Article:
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The presynaptic protein Mover buffers synaptic plasticity at the hippocampal mossy fiber synapse

dc.contributor.advisorDresbach, Thomas Prof. Dr.
dc.contributor.authorViotti, Julio Santos
dc.titleThe presynaptic protein Mover buffers synaptic plasticity at the hippocampal mossy fiber synapsede
dc.contributor.refereeMoser, Tobias Prof. Dr.
dc.description.abstractengThe increase in the complexity of brains in evolution is accompanied by a surprisingly small number of new synaptic proteins, in particular when considering the remarkably wider range of behavioral responses a primate shows in comparison with a roundworm. However, a few vertebrate-specific synaptic proteins arose. These proteins may convey specialization and complexity to vertebrate nervous systems, for example by increasing vesicle reloading speed, and maintaining or eliminating a synapse. Vertebrate-specific proteins, together with more elaborate circuits, could bridge the gap between simple and complex behaviors. But intricate machineries lead to complicated maintenance and, as a result, malfunctions occur. One of these vertebrate-specific proteins, Synuclein, is involved in Parkinson’s disease. Another one, called Mover, is strongly upregulated in schizophrenia. Mover is a synaptic vesicle-attached phosphoprotein, regulated by activity, and binds the conserved Calmodulin and the vertebrate-specific active zone protein Bassoon. Mover is differentially expressed at subsets of synapses. Knockdown of Mover in the calyx of Held leads to an acceleration of vesicle reloading after synaptic depression and to an increased calcium sensitivity of release. In this study, I have used a Mover knockout mouse line to investigate the role of Mover in the hippocampal mossy fiber to CA3 pyramidal cell synapse and Schaffer collateral to CA1 synapse through extra- and intracellular electrophysiological recordings. While Schaffer collateral synapses were unchanged by the knockout, the mossy fibers showed strongly increased facilitation. The effect of Mover knockout in facilitation was both calcium- and age-dependent, having a stronger effect at higher calcium concentrations and in younger animals. Increasing cAMP levels by forskolin potentiated equally both wildtype and knockout mossy fiber synapses, but occluded the increased facilitation observed in the knockout. Blockade of Kainate receptors also occluded most of the increased facilitation observed in the absence of Mover. These discoveries suggest that a) Mover has distinct roles at different synapses; b) generally acts to dampen the extent of presynaptic events; c) acts as a brake that can be released during low activity. I suggest a model in which Mover inhibits the Kainate receptor/cAMP pathway, which explains the observed results and supports the proposed role of Mover dynamically buffering synaptic strength. The results presented here are discussed in light of a possible role of this vertebrate-specific protein in scenarios such as schizophrenia, epilepsy, superpriming, synaptic plasticity and memory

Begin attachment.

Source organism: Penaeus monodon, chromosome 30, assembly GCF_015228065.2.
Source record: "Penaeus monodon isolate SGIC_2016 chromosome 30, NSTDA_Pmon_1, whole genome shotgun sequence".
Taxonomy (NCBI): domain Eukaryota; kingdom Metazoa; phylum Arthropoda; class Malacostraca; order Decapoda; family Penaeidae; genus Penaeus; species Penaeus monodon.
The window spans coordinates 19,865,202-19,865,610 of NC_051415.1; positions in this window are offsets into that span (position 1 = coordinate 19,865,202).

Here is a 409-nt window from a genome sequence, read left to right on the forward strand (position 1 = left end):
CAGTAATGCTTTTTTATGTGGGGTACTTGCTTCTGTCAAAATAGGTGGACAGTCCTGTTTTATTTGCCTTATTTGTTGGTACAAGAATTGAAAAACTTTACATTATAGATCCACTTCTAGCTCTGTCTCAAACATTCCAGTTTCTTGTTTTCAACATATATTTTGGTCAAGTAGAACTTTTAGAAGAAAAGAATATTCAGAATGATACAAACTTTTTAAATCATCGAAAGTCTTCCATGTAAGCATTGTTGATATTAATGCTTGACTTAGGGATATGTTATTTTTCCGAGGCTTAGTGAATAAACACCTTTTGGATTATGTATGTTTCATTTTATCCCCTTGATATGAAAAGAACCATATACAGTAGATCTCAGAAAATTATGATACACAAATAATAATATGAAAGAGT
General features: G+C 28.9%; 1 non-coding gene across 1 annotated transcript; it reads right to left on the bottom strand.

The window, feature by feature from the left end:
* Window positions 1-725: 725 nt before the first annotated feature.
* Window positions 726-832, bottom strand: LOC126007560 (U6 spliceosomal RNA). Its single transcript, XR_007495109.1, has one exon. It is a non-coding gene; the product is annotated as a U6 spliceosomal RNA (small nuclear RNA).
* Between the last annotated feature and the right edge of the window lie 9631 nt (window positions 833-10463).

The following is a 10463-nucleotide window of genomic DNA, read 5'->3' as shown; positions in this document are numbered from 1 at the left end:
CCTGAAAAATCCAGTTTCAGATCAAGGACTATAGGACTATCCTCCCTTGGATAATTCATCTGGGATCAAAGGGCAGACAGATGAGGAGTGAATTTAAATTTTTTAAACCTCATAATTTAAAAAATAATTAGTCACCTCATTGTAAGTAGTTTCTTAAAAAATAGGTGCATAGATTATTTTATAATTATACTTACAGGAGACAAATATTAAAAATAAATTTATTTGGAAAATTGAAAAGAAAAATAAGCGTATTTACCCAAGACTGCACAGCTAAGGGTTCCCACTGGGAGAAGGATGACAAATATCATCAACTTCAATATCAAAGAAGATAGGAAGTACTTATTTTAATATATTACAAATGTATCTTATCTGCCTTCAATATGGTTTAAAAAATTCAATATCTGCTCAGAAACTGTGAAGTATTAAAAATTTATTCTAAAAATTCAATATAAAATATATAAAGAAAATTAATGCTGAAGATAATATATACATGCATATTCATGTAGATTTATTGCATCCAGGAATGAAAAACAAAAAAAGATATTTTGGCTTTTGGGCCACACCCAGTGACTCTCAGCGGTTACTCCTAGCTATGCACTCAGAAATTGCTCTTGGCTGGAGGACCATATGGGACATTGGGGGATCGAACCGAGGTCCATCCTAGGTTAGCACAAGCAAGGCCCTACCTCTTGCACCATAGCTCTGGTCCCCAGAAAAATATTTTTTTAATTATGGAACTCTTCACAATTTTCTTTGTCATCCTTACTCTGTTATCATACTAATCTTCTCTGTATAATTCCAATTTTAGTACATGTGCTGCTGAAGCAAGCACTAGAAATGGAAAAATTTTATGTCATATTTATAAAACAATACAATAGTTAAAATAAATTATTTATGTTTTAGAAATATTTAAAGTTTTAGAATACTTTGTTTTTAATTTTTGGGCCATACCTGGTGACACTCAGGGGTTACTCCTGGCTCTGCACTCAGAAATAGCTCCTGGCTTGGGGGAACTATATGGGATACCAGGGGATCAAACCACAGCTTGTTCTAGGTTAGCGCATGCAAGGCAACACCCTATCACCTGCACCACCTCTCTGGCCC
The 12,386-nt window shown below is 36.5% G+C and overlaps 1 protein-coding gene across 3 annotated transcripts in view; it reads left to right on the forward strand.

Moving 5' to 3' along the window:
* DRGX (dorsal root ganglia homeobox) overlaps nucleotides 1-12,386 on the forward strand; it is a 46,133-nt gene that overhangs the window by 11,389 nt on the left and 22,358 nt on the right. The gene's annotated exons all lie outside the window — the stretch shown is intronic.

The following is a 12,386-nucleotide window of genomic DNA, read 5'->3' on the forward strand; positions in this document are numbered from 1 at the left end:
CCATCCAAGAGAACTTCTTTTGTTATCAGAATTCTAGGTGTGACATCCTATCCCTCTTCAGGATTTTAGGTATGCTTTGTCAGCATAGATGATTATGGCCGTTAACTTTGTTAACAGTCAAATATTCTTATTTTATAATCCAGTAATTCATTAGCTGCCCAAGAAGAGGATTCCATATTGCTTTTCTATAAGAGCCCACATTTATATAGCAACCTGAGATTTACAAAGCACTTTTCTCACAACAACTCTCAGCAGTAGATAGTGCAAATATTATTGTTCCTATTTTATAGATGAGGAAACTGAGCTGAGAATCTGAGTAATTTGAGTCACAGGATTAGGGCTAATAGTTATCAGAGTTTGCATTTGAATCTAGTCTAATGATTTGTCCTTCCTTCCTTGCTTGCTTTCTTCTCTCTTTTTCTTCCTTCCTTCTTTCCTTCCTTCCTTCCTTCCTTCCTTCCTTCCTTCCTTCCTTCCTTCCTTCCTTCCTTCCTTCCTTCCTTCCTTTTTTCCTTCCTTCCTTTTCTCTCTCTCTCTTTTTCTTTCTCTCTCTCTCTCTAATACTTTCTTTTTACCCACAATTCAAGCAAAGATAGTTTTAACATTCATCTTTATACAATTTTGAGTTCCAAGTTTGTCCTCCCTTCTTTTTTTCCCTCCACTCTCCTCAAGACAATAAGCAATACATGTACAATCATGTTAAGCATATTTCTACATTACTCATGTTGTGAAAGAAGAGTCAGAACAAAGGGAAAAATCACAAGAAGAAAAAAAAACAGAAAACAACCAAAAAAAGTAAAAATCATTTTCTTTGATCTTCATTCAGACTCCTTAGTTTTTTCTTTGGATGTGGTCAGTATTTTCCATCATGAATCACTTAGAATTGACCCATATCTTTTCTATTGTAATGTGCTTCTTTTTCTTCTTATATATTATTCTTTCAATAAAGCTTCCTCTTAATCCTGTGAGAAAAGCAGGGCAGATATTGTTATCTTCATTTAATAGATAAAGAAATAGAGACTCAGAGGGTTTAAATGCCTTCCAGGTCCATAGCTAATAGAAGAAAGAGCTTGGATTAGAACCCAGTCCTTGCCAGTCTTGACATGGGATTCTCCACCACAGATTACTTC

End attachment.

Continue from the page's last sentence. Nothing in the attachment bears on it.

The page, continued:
dc.contributor.coRefereeMüller, Michael Prof. Dr.
dc.contributor.thirdRefereeNeher, Erwin Prof. Dr.
dc.contributor.thirdRefereeDean, Camin Dr.
dc.contributor.thirdRefereeBrose, Nils Prof. Dr.
dc.subject.engMossy Fiberde
dc.subject.engSchaffer Collateralde
dc.subject.engSynaptic Plasticityde
dc.affiliation.instituteBiologische Fakultät für Biologie und Psychologiede
dc.subject.gokfullBiologie (PPN619462639)de

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